Since 2017, rising temperatures and drier conditions have created a health risk we’re learning to expect in the Pacific Northwest – wildfire smoke season. This year, wildfire smoke is forecast to start early in King County and last into the fall. Record-setting forest fires have already darkened skies in Canada and the eastern U.S., and our region is set to be next. By preparing now, you can help to protect your and your family’s lungs, heart, and health from smoke.
Protect your health on smoky days
- Stay safe indoors and avoid outdoor exercise when the air quality index (AQI) is above 150. Check local AQI at PSCleanAir.org, and 5-day smoke forecasts at WAsmoke.blogspot.com.
- People with asthma, heart and lung conditions, or diabetes should move indoors when AQI is above 100, and keep inhalers and medications on hand. Children, adults ages 65 and over, and pregnant people are also at higher risk from smoke.
- Close windows and doors on smoky days. Create a clean air room using a HEPA or DIY box fan filter. Run AC if you can, or move to a mall, library, cooling shelter, or other air-conditioned building if it becomes too hot.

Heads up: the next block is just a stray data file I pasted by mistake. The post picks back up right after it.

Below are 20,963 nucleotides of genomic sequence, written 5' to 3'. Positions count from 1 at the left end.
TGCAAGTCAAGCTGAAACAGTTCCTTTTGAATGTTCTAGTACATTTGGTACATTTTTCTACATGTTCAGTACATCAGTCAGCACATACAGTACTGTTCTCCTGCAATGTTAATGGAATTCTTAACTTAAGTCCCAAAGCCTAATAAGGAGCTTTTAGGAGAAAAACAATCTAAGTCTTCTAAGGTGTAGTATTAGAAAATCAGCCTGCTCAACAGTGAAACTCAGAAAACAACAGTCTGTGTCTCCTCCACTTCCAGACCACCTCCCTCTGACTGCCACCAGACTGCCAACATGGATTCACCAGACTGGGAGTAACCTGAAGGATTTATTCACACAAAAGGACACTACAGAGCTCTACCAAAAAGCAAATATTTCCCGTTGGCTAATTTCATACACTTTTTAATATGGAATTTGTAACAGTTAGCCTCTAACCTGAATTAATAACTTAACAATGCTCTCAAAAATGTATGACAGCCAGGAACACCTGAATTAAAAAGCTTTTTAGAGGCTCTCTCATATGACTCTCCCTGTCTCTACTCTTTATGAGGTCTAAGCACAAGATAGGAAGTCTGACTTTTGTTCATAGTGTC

As severe weather and climate change affect our physical and mental health more and more, we can take steps together as a community toward local adaptation and resiliency. This includes health education, increased access to health care, and maintaining and increasing the tree canopy across our county – especially in hotter urban areas like Rainier Valley. We must also work on the larger factors that are changing our climate, and do our part to rapidly reduce fossil fuel use while transitioning to renewable energy.
What is the health threat from wildfire smoke?
Wildfire smoke is unhealthy for everyone, especially after heavy exercise or spending long periods of time outside. In Washington State, researchers have found that more people need to visit an Emergency Department for heart and lung issues after smoky days.